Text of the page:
Building a Talent Pipeline
To strengthen our pipeline of potential future talent, we have developed a consistent global strategy that focuses on STEAM (science, technology, engineering, arts and math) programs.
Investing in Technology and Innovation
We continue to assess and invest in STEAM programs to inspire an interest in technology and innovation among schoolchildren. Our mission is to develop and deliver innovative, aligned programs for students and educators around the world, prioritizing programs that leverage skills and foster long-lasting partnerships and engagement that nurture technical talent.
As part of our approach, we run “Powered by Ford” STEM Academies to attract high-school students and prepare them for life in the real world. Attendees learn core academic subjects as well as getting involved in engineering, information technology and manufacturing projects, often conducted at our facilities.
In an effort to drive social mobility, we’ve also awarded millions of dollars in scholarships, providing high-achieving college-bound students with much-needed financial support for their studies. Worth up to $10,000 each, we awarded 100 Blue Oval STEAM Scholarships in 2016, up from 80 in 2015.
Our Support for STEAM Programs
With limited resources and tight timelines, groups of students participating in FIRST® Robotics are challenged to fund, build and program robots to perform certain tasks, competing against other teams.
Ford gives grants for elementary-, middle- and high-school teams, and in 2016, we increased our financial support and mentor engagement. In addition to the 100+ elementary- and middle-school teams, and 87 high-school teams, that participated across the different challenges during 2016–17, about 200 employees volunteered to mentor Ford-sponsored teams.
As part of our commitment to the initiative, we sponsored and supported two FIRST® Robotics District Championships hosted by Kettering University, with two of our STEAM Executive Council leaders, Sue Leone and Brad Simmons, representing Ford as keynote speakers. We also sponsored the FIRST® Robotics Kickoff event at the Michigan Engineering Zone in Detroit.
Ford STEM High School Community Challenge
Ford Next Generation Learning (NGL), a signature program of Ford Fund, has teamed up with the Ford STEAM program to award $50,000 in grants to creative high-school students who are putting their technical skills to good use.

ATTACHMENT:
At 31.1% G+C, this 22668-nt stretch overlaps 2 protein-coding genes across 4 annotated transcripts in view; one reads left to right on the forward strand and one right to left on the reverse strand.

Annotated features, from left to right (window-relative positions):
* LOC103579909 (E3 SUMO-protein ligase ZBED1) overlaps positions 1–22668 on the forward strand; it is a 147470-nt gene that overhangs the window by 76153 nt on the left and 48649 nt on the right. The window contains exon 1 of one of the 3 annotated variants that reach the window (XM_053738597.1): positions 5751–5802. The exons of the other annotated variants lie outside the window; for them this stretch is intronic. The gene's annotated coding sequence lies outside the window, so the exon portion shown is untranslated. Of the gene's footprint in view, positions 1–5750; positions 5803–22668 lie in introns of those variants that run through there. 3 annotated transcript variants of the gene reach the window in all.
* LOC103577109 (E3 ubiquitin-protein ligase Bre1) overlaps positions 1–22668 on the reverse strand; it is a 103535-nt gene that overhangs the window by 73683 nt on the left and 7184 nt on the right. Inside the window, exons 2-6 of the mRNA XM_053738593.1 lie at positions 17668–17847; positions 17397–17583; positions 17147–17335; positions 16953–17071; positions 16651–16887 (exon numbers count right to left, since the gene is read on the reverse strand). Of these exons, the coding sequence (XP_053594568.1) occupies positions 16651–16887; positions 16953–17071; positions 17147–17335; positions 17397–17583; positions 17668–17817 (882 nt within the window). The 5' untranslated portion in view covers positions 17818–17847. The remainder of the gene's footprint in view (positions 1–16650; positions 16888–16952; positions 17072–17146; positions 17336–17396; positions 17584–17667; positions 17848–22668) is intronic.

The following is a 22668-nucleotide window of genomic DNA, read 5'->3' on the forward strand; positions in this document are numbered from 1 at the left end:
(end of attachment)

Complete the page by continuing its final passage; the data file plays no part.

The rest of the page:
Building on the success of Ford’s College Community Challenge (C3), the Ford STEM High School Community Challenge empowers students to make a positive difference in their communities. Student leadership and participation of community partners are essential aspects of the winning proposals, which sought to address unmet needs in technology, alternative energy, health and other areas.
Six teams from across the United States were selected to implement their inventive solutions. The winners, Whites Creek High School in Nashville, Tennessee, were awarded $20,000 to convert a Ford F-Series truck and tractor to run on renewable hydrogen fuel. The students will also develop a solar farm to produce electricity and power the new hydrogen processor they plan to build.
The runners-up, Guilford High School in Rockford, Illinois, will use their $10,000 award to develop solar-powered charging stations with LED lights throughout the city, and create an outdoor learning lab at their school. Four other teams, from Florida, Texas and Georgia, each received $5,000.
Girls Who Code
To help address the significant under-representation of women in the tech industry, we’ve paired up with Girls Who Code, an organization working to inspire, educate and equip young women with the skills needed to pursue academic and career opportunities in computing.
At the Ford Research & Innovation Center (RIC) in Palo Alto, California, we’ve teamed up with the national nonprofit to provide opportunities for young women interested in science, technology, engineering and math (STEM).
Girls Who Code programs across the U.S. combine instruction in robotics, web design and mobile development with access to, and mentorship from, top engineers at RIC. This gives students exposure to real-life role models and hands-on experience on projects at our Silicon Valley research lab.